Calif. Water Board pauses Delta rules, boosting water supplies for storage

The move follows a call from Gov. Gavin Newsom and the two agencies tasked with managing water flow on the Sacramento-San Joaquin Delta to pause flushing more water to the Pacific amid uncertain storm patterns.

After the first flush of the year saw as much as 95 percent of daily incoming water to the San Joaquin-Sacramento Delta sent into the San Francisco Bay, a new decision by the state’s water board this week will reverse course and allow for more water to be stored throughout the state’s reservoirs. 

The State Water Resources Control Board has temporarily waived rules that required a certain amount of water to be flushed out to the bay, a decision that comes after the heavy rains California experienced to start the year. 


The backstory: On Feb. 13 the California Department of Water Resources and the Bureau of Reclamation jointly filed a Temporary Urgency Change Petition. 

  • Along with the TPUC, California Gov. Gavin Newsom issued an executive order this week giving the State Water Resources Control Board the ability to modify state requirements that regulate the outflow of water from the Delta. 

The big picture: Approval of the TPUC will change operations for the State Water Project and the Central Valley project through the end of March.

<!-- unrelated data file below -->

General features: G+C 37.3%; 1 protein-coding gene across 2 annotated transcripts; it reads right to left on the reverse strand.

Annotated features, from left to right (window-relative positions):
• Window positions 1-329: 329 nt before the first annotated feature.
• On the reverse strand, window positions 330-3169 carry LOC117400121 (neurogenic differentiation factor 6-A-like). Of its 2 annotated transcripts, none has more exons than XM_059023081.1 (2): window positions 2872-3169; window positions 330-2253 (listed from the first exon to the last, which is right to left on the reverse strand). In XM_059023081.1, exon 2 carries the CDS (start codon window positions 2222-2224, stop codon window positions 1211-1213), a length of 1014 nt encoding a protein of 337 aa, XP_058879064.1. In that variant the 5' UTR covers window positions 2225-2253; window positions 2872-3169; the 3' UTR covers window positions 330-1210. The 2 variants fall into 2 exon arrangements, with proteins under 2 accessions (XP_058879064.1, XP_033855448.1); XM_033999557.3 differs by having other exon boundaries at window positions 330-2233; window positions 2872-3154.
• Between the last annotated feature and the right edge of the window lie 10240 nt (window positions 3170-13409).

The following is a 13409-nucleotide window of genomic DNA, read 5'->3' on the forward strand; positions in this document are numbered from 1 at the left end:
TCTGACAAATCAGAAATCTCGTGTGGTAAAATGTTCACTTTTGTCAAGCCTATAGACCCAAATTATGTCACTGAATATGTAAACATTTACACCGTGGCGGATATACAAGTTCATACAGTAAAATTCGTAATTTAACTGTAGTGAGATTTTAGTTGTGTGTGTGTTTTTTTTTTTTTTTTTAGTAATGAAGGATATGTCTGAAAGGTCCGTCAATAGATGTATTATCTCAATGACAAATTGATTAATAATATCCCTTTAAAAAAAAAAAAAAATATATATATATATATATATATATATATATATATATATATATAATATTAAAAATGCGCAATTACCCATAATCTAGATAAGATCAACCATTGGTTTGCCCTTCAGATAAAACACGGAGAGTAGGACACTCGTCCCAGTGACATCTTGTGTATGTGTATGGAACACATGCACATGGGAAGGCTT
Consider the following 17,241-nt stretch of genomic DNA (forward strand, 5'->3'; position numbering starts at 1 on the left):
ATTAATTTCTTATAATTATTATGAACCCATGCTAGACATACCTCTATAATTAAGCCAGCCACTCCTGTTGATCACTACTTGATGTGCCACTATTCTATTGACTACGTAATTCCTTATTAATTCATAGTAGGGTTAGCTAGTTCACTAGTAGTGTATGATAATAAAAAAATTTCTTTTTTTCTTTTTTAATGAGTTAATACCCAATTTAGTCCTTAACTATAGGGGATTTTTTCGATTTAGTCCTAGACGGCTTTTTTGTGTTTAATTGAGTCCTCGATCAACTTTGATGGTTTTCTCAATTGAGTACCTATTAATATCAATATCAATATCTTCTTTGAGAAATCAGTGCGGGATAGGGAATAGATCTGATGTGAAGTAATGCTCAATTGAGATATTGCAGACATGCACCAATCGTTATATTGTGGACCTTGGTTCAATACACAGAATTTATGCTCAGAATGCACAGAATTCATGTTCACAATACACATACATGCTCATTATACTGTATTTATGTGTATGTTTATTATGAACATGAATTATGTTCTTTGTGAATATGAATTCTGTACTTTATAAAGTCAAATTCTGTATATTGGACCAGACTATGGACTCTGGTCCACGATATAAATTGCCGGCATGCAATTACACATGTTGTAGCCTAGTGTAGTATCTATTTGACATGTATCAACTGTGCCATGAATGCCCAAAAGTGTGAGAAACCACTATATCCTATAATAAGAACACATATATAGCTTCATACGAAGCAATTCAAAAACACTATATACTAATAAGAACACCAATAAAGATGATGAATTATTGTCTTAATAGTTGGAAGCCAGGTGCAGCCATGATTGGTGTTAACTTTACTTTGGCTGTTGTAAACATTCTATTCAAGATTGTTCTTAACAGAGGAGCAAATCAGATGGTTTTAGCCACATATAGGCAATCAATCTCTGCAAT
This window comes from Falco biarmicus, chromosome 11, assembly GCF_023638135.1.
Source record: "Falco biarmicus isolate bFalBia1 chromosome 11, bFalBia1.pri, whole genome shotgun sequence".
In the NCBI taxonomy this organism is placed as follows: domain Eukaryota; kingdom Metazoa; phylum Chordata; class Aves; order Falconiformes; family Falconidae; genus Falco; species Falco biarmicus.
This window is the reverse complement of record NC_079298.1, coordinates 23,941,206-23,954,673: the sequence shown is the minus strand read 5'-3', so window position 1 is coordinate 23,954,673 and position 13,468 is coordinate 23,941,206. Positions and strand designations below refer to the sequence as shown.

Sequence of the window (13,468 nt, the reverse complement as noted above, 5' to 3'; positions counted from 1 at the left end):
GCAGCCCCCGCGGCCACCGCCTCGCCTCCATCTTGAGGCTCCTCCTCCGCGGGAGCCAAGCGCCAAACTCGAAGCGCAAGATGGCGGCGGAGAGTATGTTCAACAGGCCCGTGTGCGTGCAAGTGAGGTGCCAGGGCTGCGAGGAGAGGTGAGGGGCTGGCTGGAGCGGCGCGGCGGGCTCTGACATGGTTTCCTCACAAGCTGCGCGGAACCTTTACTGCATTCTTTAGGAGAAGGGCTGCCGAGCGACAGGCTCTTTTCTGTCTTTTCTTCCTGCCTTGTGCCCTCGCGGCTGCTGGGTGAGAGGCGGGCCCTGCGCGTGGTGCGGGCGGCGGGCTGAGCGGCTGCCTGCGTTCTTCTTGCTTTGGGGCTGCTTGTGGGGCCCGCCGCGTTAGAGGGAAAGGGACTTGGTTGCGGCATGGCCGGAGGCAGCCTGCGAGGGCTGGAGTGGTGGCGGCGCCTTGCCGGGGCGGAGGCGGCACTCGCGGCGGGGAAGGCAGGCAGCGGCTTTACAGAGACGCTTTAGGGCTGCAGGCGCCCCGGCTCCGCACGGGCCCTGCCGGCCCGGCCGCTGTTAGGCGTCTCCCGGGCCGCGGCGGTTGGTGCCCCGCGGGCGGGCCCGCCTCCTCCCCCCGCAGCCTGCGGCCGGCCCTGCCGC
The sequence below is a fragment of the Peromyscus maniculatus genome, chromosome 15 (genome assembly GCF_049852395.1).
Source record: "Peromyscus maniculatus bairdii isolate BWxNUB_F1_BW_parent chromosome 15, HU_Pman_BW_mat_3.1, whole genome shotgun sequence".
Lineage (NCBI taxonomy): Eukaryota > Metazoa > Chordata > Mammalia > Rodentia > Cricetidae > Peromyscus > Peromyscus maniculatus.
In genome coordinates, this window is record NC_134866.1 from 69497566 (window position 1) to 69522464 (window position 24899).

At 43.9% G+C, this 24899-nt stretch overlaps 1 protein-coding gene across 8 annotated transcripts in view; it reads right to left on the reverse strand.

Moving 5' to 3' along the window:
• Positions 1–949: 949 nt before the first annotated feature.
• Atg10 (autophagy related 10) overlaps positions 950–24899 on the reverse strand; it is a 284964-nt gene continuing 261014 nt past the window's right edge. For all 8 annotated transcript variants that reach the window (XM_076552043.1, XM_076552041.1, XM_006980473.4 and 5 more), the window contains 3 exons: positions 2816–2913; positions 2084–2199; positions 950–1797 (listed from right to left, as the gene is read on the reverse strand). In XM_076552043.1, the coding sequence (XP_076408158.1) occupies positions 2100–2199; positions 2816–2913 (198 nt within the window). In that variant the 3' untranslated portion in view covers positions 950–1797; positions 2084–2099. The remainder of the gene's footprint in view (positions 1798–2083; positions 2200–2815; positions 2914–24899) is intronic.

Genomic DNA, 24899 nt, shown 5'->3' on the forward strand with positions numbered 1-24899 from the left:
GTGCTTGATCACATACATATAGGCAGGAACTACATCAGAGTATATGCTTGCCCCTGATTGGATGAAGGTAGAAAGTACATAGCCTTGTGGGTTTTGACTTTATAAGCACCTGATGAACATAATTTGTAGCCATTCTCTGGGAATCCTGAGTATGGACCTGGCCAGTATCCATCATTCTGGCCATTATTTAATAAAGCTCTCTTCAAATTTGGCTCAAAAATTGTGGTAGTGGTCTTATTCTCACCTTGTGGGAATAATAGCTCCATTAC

• The rules designed to protect Chinook Salmon and Delta Smelt have been temporarily waived, allowing the state to pump more water to cities and farms across the state. The water flow through the Delta into the Bay is now allowed to drop below 29,200 cubic feet per second. 

What they’re saying: Karla Nemeth, the director of the Department of Water Resources, told the board that lifting the rules would not likely lead to environmental harm for the fish in the Delta because of the wet January that the state experienced. 

  • Nemeth also spoke to the challenges of moving between wet and dry extremes, as seen from January to February, leading to the TPUC request. 
  • “We’re essentially looking to manage the system during the February period and potentially during March if additional storms don’t generate inflow into the Delta,” Nemeth said. “We essentially have petitioned the board to think about one particular water quality standard as if it were an average year.” 
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